Ever try telling your toddler “Seafood is loaded with omega-3 fatty acids and other important nutrients”?

Unlikely. We all know children are notoriously picky eaters who don’t necessarily pick the foods that will help them flourish. Parents, of course, are necessarily people who chose their battles and may opt out of fighting for seafood at dinnertime.

However, this is the battle to pick, especially if you do so with care, compassion and some clever parenting strategies. Seafood is both delicious and an important part of a healthful diet.

Ideally, they should wind up devouring their salmon or codburger. So how can you raise a seafood lover?

Let us count the ways.

Start young: Babies seem to have a window, between four and six months, when they learn to enjoy certain tastes. If they encounter many, they become flexible about trying new ones.

Imagine your babe as a puree gourmand. Introduce a spoon with an orange fish-mush or well-cooked small flakes into your child’s mouth as early as four months and you could shape tastes for a lifetime.

The science in this area has focused on vegetables, but the concept likely applies more broadly. In one study, researchers recruited parents of 139 infants about six months old who had never had solid food. Half the parents introduced their baby to five new vegetables, one a day, over fifteen days, repeating the cycle three times. In another group, the parents simply noted the first day their child received solid food.

On the 15th day, all the infants got their first taste of artichoke puree—a vegetable not in the program. The children who had received a variety of food were much more likely to enjoy it.

This suggests if you do an early rotation, your child is more likely to smile at tiny bits of salmon finger-food later on.

Shrimp is often a kid pleaser, and a good introduction to other kinds of seafood.

But there’s still hope even once you’ve passed the “taste-shaping” window. Research suggests that toddlers can come to like a new food after they reject it as many as ten times. Kids ages three to four may turn you down 15 times and then change their minds.

You can offer a tiny morsel over and over every day for up to 15 days in exchange for a reward: a sticker.

Another approach is called “Plate A/Plate B.” Offer a tiny portion of a new food on plate A, and a normal portion of a known liked food on plate B. Your child must eat from plate A first.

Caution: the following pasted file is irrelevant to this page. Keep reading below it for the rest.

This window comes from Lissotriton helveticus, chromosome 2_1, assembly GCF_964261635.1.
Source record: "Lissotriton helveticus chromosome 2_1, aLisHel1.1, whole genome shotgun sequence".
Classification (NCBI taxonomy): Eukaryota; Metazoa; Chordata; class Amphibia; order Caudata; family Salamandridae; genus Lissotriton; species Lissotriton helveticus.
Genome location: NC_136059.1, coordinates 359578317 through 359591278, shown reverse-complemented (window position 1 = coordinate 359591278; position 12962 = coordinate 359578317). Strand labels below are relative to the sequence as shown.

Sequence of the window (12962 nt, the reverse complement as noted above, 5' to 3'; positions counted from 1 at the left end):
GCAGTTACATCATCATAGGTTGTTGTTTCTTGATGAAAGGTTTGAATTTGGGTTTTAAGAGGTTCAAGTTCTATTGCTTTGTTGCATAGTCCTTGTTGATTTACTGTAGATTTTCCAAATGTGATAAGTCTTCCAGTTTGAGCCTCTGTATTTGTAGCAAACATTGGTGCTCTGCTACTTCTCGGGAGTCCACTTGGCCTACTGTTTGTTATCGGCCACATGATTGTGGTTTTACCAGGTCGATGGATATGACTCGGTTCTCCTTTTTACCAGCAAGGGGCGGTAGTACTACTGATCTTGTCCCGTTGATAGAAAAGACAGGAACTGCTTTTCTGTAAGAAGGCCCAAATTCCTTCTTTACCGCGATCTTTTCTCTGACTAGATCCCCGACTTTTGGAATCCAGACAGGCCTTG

With older children, other strategies come into play, such as…

Make it playful: Try a fish-shaped plate or a tuna sandwich cut in the shape of a fish.

Dip It: Everyone loves to dip things. Instead of chips, serve pieces of fish with a favorite dip like a salad dressing or yogurt.

Low-Key It: In your child’s favorite dishes, substitute fish for meat, without making a big deal of the switch. You can serve fish tacos or quesadillas, spaghetti and salmon balls, or macaroni and cheese with chunks of tuna or salmon. Say, “We’re having burgers today,” and offer a fish burger, perhaps with favorite sweet toppings like ketchup or relish.

Pair It: If your child likes cheese or mashed potatoes or tomato sauce, put the serving of seafood underneath.

Sweeten It: Even adults can enjoy salmon with a honey glaze. Remember ketchup.

Fry It: Breaded fried things are an easy sell. If it entices your little ones, you might count that a victory.

The crunch of a crumb coating can make fish a kid-friendly favorite.

Prepare it together: Get your child involved in making dinner and they’re more likely to enjoy the meal.

Start on vacation: Take your little ones on a fishing excursion while on vacation and grill your catch. Make every trip to the shore a reason for a lobster roll. Then serve fish in a roll at home, announcing “Beach food tonight!”

Above all, be patient and persistent. Seafood is part of a healthful diet, and if your experience mirrors mine, you will have a little seafood lover in your family before you know it.  

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Eliza Leggatt is a science writer. Her expertise on the topic of omega-3 was honed during her time researching, writing, and lecturing as national educator for a prominent omega-3 company. Today, her work focuses largely on the need for omega-3 throughout human evolution, women’s nutritional needs during pregnancy/postpartum, breastfeeding, and children’s nutrition. She is currently writing a children’s book - in between having children.

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